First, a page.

Why progressive redistribution can hurt the poor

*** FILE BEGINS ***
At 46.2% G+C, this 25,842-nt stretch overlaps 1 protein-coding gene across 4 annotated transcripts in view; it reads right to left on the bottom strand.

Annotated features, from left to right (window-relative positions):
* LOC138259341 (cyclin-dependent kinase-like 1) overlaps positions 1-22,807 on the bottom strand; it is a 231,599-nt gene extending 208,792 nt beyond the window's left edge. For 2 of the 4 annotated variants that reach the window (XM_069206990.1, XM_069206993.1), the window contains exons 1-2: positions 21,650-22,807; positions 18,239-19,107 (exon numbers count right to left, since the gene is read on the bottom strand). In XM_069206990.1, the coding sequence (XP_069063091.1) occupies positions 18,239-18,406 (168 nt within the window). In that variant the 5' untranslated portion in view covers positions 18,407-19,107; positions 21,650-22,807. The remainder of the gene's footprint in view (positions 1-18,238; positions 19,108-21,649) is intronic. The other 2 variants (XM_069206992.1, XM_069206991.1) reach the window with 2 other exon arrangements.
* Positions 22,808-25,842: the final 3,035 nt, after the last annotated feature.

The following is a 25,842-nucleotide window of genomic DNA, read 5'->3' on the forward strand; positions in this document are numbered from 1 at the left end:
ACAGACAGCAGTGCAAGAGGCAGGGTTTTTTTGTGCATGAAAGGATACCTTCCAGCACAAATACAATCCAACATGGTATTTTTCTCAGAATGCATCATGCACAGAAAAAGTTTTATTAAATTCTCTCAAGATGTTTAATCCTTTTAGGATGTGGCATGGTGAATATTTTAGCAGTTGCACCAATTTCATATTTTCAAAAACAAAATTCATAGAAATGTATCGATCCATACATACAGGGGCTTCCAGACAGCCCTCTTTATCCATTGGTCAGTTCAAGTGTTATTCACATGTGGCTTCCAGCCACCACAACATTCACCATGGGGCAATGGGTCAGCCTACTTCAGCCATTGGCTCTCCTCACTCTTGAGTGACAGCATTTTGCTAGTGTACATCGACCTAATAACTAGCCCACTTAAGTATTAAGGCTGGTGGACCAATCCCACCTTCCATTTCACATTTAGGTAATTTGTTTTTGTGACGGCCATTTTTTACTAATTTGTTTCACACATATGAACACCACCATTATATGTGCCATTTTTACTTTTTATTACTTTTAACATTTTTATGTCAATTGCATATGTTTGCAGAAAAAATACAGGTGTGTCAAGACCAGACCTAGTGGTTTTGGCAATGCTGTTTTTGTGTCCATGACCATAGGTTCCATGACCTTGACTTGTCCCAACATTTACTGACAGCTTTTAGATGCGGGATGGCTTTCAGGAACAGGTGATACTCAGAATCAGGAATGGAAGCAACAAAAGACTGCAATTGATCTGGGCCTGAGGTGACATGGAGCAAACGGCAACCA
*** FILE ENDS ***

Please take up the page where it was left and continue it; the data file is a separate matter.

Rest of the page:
Recent macroeconomic research discusses credit market imperfections as a key channel through which inequality retards growth: With convex technologies, progressive transfers increase aggregate output because marginal returns become more equalized across investment opportunities. We argue that this reasoning may not hold in general equilibrium. Since the investment functions are concave in wealth, reducing inequality increases capital demand and the interest rate. Hence, through the impact on capital costs, shifting wealth from the rich to the middle class depletes the poorest investors' access to credit. But because the poor face the highest marginal returns, the net effect on output may be negative. We find, however, that redistributing towards the bottom-end of the distribution has a clear positive impact. Finally, we discuss the implications of our theoretical findings for future empirical research.
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